Around the world, there are two main types of reasonable rent rules: rules about the amount of rent a landlord is allowed to ask for, and rules about how much rents can be increased.
London’s mayor is proposing to limit rent increases in the short term, while an independent Rent Commission is established to design a system for long-term rent affordability.
In Ireland and Scotland, the Government has declared Rent Pressure Zones. Landlords inside these zones can only increase rents by four percent a year in Ireland and by inflation plus one percent in Scotland.
California takes a similar approach: annual rent increases cannot be more than five percent plus local inflation. Most Canadian provinces also restrict annual rent increases to a certain percentage, which varies between provinces.
In Sweden, groups representing tenants and landlords negotiate rent increases that apply to around 500,000 homes. If they can’t agree, an independent government agency sets fair rent standards for homes based on things like size, location, and features.
The Netherlands has a similar system, where rental properties are allocated points for things like size, condition, facilities, and distance from transport links, shops, and schools. The number of points determines the maximum rent allowed.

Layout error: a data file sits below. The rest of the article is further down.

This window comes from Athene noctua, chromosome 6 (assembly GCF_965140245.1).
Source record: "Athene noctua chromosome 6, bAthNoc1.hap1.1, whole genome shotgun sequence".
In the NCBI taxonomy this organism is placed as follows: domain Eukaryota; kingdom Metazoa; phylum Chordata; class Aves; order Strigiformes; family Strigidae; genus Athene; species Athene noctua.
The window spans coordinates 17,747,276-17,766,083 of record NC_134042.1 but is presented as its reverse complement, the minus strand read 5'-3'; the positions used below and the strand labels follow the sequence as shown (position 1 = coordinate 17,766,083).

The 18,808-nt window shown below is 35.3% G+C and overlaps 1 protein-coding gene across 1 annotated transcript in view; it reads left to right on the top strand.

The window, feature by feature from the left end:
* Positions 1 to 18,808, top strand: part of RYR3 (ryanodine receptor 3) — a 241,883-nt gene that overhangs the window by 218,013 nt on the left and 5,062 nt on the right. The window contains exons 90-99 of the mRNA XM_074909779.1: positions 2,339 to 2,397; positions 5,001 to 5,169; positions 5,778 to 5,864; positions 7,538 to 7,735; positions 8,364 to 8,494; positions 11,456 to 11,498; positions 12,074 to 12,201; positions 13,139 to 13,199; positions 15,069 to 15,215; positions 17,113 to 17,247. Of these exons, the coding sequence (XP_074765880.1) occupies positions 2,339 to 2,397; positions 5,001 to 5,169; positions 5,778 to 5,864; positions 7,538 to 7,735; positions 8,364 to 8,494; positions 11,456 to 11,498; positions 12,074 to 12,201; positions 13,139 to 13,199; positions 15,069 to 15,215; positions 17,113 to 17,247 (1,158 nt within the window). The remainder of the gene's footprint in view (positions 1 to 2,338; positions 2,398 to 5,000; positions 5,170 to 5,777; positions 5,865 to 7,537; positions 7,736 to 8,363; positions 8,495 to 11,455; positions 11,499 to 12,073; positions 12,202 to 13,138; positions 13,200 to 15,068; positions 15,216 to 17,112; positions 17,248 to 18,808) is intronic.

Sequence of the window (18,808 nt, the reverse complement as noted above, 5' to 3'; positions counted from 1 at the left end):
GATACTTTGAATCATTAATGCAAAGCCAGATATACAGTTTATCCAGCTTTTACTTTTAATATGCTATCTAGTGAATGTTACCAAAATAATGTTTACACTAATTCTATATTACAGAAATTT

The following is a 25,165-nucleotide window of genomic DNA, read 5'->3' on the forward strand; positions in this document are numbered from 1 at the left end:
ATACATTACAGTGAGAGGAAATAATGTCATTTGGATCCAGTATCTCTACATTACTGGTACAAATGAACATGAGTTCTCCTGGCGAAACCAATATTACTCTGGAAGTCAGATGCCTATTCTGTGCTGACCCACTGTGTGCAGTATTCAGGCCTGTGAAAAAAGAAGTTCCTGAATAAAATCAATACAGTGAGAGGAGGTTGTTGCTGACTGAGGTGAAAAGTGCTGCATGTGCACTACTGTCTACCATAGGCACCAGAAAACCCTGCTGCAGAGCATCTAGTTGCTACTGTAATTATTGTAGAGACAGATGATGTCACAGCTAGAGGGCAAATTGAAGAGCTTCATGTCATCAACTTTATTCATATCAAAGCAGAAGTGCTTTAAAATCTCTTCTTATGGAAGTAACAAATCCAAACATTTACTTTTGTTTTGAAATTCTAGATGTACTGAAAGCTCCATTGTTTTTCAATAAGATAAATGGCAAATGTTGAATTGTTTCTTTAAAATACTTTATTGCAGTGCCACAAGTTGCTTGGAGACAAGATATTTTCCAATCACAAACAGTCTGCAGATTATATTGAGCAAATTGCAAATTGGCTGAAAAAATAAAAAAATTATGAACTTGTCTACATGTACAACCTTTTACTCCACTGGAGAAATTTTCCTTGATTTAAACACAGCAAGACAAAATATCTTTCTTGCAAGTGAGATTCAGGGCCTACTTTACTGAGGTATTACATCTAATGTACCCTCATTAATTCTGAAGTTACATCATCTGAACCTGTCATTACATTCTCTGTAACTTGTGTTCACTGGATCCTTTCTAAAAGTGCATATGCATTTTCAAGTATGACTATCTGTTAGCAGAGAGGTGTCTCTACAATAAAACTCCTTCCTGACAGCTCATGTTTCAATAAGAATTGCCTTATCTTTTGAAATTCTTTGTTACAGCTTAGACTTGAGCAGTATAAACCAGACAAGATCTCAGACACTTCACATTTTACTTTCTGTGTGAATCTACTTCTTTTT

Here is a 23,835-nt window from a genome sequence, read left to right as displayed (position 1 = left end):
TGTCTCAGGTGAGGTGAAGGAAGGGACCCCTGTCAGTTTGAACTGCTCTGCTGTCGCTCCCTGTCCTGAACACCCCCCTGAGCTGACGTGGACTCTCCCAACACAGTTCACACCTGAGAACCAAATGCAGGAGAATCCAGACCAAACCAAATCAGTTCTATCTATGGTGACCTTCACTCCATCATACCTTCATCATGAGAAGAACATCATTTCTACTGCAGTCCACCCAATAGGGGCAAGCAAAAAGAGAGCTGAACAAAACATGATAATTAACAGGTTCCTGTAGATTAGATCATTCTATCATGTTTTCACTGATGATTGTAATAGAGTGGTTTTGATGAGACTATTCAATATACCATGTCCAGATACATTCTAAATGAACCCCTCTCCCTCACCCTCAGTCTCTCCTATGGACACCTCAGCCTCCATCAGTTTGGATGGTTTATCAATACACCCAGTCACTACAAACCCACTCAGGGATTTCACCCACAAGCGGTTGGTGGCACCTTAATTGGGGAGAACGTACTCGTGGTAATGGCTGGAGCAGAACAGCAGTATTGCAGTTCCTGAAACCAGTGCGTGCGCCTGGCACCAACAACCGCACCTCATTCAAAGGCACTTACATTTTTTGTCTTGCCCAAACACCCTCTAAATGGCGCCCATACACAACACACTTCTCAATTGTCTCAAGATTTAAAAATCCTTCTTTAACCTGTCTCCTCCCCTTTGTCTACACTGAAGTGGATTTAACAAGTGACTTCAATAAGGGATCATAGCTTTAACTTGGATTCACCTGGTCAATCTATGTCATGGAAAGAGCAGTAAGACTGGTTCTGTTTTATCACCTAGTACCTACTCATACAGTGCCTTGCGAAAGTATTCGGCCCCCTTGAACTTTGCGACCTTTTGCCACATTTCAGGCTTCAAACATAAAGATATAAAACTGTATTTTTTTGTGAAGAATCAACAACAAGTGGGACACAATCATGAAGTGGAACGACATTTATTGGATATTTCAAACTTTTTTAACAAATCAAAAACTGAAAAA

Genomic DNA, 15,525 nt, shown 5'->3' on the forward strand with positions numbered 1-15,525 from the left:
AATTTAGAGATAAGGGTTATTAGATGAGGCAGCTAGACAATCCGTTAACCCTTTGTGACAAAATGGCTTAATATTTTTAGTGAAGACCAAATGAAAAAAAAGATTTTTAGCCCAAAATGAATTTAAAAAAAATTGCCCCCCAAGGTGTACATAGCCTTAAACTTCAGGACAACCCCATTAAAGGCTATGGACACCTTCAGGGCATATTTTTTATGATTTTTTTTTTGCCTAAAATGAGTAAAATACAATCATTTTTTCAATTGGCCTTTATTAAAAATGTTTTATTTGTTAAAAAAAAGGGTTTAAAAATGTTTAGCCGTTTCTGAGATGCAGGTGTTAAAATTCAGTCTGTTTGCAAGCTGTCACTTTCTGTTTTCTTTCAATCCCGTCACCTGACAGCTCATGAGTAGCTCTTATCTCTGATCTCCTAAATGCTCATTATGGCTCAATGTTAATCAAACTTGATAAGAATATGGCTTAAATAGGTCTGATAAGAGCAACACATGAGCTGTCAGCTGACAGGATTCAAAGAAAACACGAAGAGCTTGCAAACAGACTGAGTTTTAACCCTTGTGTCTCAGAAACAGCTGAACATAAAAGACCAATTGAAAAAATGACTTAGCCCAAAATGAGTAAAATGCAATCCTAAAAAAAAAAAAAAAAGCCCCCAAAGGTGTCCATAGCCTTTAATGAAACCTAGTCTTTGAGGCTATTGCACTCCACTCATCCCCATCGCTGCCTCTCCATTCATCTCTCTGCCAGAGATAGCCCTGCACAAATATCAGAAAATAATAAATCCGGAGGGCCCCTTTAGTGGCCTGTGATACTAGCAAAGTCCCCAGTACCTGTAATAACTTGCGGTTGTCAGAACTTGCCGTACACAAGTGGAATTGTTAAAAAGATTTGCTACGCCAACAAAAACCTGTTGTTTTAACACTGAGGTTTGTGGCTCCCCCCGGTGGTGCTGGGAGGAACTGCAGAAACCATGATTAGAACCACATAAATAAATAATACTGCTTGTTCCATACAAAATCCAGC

New York has a Rent Guidelines Board which sets annual rent adjustments for some apartments. The Board is made up of two landlord representatives, two tenant representatives, and five members representing the public.
Malta caps rents at two percent of the market value of a property.
When rents started rising rapidly, Berlin froze the rents of properties more than five years old at their 2019 level for five years. Conservative political parties challenged this and the courts have recently overturned the rent freeze.
In France, rents are capped at no more than 20 percent more than the “reference median rent” for similar properties.
Several countries have exemptions or different rules for newly built rental properties, to encourage developers to build more homes.